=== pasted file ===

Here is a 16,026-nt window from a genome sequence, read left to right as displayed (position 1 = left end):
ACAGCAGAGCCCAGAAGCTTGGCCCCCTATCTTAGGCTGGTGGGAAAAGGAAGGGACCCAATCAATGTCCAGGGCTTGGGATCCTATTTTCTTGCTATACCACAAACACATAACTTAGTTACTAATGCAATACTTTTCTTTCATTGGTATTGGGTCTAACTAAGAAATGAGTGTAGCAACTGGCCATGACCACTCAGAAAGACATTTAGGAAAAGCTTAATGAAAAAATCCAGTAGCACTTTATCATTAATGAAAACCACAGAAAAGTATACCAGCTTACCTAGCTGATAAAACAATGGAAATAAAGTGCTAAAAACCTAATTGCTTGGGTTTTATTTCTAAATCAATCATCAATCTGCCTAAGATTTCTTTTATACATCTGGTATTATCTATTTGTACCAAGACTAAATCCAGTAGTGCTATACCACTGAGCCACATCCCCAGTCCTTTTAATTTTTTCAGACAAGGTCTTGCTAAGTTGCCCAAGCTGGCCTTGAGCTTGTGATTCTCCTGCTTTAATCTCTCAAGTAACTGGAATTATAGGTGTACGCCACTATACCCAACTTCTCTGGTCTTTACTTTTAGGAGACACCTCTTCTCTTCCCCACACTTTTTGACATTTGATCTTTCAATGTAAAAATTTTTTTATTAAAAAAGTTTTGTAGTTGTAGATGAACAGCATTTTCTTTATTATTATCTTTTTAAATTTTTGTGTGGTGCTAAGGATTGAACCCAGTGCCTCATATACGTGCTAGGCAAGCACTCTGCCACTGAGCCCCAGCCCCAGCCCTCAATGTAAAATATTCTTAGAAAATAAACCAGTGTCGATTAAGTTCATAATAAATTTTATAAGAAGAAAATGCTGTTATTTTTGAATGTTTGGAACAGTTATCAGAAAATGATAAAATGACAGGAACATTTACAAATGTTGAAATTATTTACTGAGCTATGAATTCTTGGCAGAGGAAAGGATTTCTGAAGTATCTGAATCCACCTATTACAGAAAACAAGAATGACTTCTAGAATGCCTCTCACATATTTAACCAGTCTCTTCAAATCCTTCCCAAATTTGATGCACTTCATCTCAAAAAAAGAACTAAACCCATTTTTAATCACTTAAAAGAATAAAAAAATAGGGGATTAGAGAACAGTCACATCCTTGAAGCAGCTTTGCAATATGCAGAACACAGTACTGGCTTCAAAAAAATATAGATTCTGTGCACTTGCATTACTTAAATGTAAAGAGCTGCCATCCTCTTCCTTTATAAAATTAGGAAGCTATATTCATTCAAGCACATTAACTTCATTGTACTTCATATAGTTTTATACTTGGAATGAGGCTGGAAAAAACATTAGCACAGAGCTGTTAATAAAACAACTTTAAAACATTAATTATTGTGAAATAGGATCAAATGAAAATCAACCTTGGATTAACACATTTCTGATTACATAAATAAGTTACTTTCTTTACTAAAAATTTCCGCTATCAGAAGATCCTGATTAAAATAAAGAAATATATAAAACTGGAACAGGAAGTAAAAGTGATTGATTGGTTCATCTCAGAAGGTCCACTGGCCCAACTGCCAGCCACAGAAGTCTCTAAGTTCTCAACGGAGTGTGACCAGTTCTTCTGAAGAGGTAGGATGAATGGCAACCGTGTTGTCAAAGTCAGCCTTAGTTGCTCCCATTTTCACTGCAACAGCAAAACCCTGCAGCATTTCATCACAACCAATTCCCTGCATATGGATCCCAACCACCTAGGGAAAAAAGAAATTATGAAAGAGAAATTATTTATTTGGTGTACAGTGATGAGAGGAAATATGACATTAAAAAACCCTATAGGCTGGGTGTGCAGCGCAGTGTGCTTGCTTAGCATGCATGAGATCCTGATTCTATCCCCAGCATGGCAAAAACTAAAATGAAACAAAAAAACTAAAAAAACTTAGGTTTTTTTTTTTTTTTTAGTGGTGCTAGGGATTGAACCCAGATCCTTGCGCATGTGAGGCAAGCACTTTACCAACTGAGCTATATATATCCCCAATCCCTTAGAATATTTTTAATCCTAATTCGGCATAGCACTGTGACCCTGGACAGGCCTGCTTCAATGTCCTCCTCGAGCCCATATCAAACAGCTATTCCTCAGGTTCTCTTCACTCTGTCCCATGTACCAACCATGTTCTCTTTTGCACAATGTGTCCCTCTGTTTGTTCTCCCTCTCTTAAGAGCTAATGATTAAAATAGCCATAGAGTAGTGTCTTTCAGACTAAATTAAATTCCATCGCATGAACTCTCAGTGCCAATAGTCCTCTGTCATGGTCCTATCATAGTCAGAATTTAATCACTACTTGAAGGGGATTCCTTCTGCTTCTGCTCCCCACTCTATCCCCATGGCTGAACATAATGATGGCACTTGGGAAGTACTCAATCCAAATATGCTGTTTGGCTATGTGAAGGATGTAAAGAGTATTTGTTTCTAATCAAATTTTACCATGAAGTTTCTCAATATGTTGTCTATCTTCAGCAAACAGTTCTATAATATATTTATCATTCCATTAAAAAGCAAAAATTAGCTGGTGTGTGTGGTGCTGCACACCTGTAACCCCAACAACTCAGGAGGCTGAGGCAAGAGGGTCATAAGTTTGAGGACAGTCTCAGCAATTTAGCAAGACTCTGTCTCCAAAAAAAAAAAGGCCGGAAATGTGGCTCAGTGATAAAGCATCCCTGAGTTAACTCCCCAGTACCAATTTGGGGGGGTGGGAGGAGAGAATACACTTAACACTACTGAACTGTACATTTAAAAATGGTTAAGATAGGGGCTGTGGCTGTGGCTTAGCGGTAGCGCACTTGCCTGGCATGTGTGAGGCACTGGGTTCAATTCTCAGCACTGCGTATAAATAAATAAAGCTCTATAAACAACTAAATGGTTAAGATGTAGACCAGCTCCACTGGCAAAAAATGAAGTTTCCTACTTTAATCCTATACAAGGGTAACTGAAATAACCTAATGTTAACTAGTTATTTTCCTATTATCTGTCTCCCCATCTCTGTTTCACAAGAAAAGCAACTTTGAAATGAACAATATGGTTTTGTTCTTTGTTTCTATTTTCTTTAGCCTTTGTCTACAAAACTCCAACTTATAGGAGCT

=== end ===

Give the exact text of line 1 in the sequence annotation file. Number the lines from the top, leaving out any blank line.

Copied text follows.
Here is a 16,026-nt window from a genome sequence, read left to right as displayed (position 1 = left end):